What Is Hydro Energy Power?

What is hydro energy power?

Hydroelectric power, also known as hydropower, is electricity generated from moving water. Hydropower has a long history dating back to the late 19th century when the first hydropower plant opened on the Fox River in Wisconsin in 1882 (Hydropower and Modernisation in Twentieth-Century Ghana).

Hydropower plants capture the energy of flowing water to generate electricity. Typically, they use a dam to store river water in a reservoir. The water flows through an intake and pushes against turbine blades in the hydropower plant, causing them to turn. The turbine spins a generator to produce electricity. The electricity is then transmitted through power lines to homes, businesses, and industries (Dams: history and purpose).

Hydropower is considered a renewable energy source because it relies on the water cycle. As long as there is a flow of water, electricity can be generated.

Hydroelectric Power Sources

There are three main types of hydropower facilities:

Impoundment facilities use a dam to store water in a reservoir. Water released from the reservoir flows through a turbine, spinning it, which in turn activates a generator to produce electricity. The Grand Coulee Dam in Washington is an example of an impoundment facility, one of the largest hydropower dams in the United States. As of 2020, hydroelectric power from dams accounted for 44% of total U.S. hydroelectric generation1.

Diversion facilities channel a portion of a river through a canal or penstock to turbines and generators. An example is the Robert Moses Niagara hydropower plant, which diverts water from the Niagara River to produce electricity.

Pumped storage facilities pump water from a lower reservoir to a higher reservoir when electricity demand is low. During periods of high demand, power is generated by releasing the stored water through turbines back down to the lower reservoir. For example, the Brâtum pumped storage plant in Norway has an upper reservoir located inside a mountain.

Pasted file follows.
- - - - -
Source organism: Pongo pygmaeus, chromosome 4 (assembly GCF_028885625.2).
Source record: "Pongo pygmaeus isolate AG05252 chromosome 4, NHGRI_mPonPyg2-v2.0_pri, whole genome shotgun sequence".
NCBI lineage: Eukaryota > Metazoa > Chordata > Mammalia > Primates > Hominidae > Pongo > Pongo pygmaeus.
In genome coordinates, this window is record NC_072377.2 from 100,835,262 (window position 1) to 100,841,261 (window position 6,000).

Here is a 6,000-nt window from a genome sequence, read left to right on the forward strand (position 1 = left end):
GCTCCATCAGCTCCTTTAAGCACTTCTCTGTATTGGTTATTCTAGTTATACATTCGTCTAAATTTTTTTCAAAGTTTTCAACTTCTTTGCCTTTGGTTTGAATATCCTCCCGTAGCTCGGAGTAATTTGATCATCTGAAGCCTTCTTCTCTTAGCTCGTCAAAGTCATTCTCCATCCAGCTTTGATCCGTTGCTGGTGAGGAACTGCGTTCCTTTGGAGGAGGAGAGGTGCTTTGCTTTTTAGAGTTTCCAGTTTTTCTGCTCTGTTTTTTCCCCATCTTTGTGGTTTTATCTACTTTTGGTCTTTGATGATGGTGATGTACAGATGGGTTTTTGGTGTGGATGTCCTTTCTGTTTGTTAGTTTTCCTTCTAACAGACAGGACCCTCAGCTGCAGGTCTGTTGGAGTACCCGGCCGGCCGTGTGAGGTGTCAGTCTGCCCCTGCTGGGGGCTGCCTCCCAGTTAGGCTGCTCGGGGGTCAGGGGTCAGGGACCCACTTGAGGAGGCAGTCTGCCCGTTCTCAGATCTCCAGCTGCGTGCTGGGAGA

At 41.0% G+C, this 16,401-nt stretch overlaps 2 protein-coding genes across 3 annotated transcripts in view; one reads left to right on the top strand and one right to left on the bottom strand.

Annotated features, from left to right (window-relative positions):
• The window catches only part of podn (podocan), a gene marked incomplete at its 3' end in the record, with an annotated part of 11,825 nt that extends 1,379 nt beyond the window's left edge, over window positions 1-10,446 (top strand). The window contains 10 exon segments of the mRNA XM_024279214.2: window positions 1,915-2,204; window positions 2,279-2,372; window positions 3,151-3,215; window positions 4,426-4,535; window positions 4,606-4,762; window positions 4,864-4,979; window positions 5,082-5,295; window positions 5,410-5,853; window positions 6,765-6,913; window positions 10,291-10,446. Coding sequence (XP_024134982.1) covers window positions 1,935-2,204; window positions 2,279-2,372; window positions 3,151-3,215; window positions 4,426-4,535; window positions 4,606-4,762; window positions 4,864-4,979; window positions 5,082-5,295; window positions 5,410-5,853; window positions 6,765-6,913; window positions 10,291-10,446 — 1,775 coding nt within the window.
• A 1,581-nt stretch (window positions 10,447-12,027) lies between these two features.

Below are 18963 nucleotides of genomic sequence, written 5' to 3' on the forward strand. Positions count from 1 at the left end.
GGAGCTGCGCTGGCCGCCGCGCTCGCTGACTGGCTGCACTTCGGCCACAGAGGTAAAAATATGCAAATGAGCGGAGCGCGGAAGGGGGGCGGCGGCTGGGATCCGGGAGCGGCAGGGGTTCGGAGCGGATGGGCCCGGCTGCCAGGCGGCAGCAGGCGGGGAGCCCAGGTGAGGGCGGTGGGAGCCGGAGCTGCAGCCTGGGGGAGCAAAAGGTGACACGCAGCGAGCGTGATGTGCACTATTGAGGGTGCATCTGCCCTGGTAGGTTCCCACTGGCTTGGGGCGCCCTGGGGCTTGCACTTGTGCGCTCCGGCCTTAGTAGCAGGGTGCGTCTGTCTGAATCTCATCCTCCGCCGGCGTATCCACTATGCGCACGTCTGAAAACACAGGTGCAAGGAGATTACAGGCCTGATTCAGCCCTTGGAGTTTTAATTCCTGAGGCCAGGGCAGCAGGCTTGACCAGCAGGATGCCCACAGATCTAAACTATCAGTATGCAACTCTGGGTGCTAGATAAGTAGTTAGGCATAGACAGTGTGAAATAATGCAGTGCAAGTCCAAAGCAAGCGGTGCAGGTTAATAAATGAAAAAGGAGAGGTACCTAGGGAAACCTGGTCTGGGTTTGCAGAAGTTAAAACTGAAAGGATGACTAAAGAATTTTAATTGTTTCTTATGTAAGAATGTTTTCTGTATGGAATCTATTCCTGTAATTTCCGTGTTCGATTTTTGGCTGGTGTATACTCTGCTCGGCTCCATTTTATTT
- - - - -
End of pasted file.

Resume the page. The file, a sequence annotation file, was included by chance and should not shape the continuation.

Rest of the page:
Some of the major rivers used for hydropower in the United States include the Colorado River, Columbia River, and Mississippi River. The Columbia River has 14 hydroelectric dams, which together account for a large portion of renewable energy generation in the Pacific Northwest2.

Advantages of Hydropower

Hydropower has several key advantages that make it an attractive energy source:

Renewable – Hydropower is considered a renewable energy source because it relies on the water cycle. Rain and snow regenerate the water in rivers and reservoirs used to generate electricity.[1]

Reliable – Hydropower can generate electricity 24/7 and adjust output to meet demand. Reservoir storage capacity makes it a dependable source of electricity.[2]

Cost-effective – After a hydropower plant is built, electricity generation is inexpensive compared to fossil fuels. Maintenance costs are low relative to other technologies.[1]

Emission-free – Hydropower does not burn fuel, so it produces no air pollution or greenhouse gases. It has one of the lowest carbon footprints of any energy source.[2]

[1] https://www.energy.gov/eere/water/benefits-hydropower
[2] https://www.enelgreenpower.com/learning-hub/renewable-energies/hydroelectric-energy/advantages

Disadvantages of Hydropower

While hydropower is a renewable energy source with many benefits, there are some downsides to be aware of:

One key disadvantage is the impact constructing dams and hydropower facilities can have on rivers and local wildlife habitats. Building a dam floods areas upstream and alters water levels downstream, which disrupts the natural flow of the river. This impacts the local ecosystem by changing water temperatures, nutrient levels, sediment transport, and more. Many species that are adapted to the natural flow can struggle to survive.[1]